When we started investing money each month in dividend stocks like Kellogg (ticker symbol: K) and Kraft Foods (ticker symbol: KFT), it was a way to use DRIP plans (dividend reinvestment plans) and DSPP’s (direct stock purchase plans) to help us diversify our long-term savings, and begin serious income investing. Coming out of the housing bubble and great recession, we also wanted a way to ensure future dividend income in a low-interest rate environment (both of these food stocks pay more yield than treasury bills and most bonds), and we wanted to stockpile money as emergency mortgage payments — even though DRIPs are far less liquid than cash. We started at $50 each for K and KFT, forcing ourselves to squirrel away $100 per month on top of our other savings and work retirement plans.
As I became more interested in DRIP plans and in having these relatively safe consumer stocks and food companies BALANCE out our other tech-heavy holdings, I started to choose other companies for monthly investments. Wells Fargo & Co (ticker symbol: WFC), one of the battered “big banks” seemed like a solid, long-term choice. We also chose the parent company of our local Sovereign Bank, which is own by Spain’s Banco Santander (ticker symbol: SAN). I felt like financials will always matter in a global marketplace, and that the Santander holding meant DRIP exposure to emerging markets (obviously Kraft too!). (That’s why lately I’ve started to look for more global dividend investing opportunities in my other accounts.)
SO HERE IS WHAT WE HAVE LEARNED ABOUT DRIP PLANS SO FAR — OUR BEST PRACTICES:
LESSON NUMBER ONE: We could have stopped at the first two DRIP and DSPP plans, Kraft and Kellogg. Our enthusiasm for this type of investing has meant that we now hold nine (9) different stocks in DRIP plans. I’m not complaining about the obvious diversification, but since we have slowly increased our monthly investing total to $600 (or $75/each monthly in eight of these plans) — we could be adding $300 each to Kellogg and Kraft each month, which would accumulate shares VERY quickly.
LESSON NUMBER TWO: Don’t use DRIP plans to speculate. After adding the banks (Wells Fargo and Santander), I realized that one of the pummeled Irish banks (Allied Irish Banks) had a DRIP plan through Bank of New York Mellon. Since the stock had been sold off on nationalization fears, I assumed that the dollar-cost-averaging of some AIBYY stock would be smart in a long-term account, and it would perhaps turn out to be a great investment 20 years from now. The downside: without control over the exact purchase price/time and a relatively high fee, the Allied Irish Banks (ticker symbol: AIBYY) we hold is not at a great cost basis. It would have been better to TRADE this stock in my regular E*Trade portfolio and be done with it. To make matters worse, the nearly 95%-nationalized Allied Irish Banks dropped their DRIP plan to save money, so I can’t buy more except on the open market and then transfer into my DRIP account. Lesson learned… we hold 228.8315 shares of AIBYY at a market price of $0.78 which means it’s only worth $178.49. (Like a long-term option now I guess…)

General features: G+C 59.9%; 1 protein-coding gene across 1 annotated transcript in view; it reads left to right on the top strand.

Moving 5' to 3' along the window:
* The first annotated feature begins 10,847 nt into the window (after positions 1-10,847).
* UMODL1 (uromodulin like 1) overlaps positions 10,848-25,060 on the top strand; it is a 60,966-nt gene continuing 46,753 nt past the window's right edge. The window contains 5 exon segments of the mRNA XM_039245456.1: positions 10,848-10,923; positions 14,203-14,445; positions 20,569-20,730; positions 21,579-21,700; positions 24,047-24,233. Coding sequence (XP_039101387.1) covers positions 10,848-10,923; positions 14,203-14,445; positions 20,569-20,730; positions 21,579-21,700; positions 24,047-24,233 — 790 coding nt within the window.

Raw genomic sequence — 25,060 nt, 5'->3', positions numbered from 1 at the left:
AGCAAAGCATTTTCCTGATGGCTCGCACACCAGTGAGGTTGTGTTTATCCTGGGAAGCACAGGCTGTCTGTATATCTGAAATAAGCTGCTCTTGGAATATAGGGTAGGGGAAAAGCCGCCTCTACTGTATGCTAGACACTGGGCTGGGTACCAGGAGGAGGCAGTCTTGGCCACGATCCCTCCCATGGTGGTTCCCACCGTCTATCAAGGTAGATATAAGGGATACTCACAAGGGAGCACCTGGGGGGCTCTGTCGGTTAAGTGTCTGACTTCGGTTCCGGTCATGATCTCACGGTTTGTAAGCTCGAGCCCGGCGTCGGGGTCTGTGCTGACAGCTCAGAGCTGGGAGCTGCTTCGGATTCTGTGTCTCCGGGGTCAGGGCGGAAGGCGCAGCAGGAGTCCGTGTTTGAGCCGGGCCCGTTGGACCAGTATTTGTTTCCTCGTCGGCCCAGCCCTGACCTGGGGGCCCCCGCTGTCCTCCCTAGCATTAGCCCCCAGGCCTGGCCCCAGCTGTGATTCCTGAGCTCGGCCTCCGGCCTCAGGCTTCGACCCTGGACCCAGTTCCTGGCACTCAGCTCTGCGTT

LESSON NUMBER THREE: Don’t Market Time. The entire point of a DRIP/DSPP plan is that when the market goes up you buy less each month with your “contribution”, and when the market goes down you buy more. A few times in the last couple years when I thought stock prices were cheap – I had the DRIPs buy additional shares (with additional fees), only to have the stocks continue lower. So if we wanted to invest more – increase the monthly amounts and forget about it — adjusting the purchases to take advantage of market events is what the plans do automatically.
LESSON NUMBER FOUR: Trust the process. I love that we have these DRIP plans and that some day — decades from now — we will take real income from these investments — or perhaps (at worst!) sell them outright to pay off the mortgage. Now with automatic monthly DRIP contributions into GE, K, KFT , WFC, CAT,and IBM (the others SVU, AIBYY, and SAN are off!) – we trust that these plans will do their magic some day. The quarterly dividend payments of these holdings are staggered so that we would receive income January through December as I described elsewhere…
This is a snapshot of my current tracking of the DRIP Plans with the bar at the end representing the total value if each of these holdings eventually returns to its 52-week high price (our cost basis is not that high!). Of course, it’s not a huge total amount (YET!) but it’s great to have automatic savings and investments like this. At this rate — if we can maintain it $600 per month x 12 months = $7200 per year. Over 25 years that’s $180K, without any growth or dividends. That’s the direction we’re headed! (If you want to stay informed on DRIP plans, direct stock investing, income investing, or just learn from our mistakes and progress — then please subscribe to this blog on the right. Thanks!)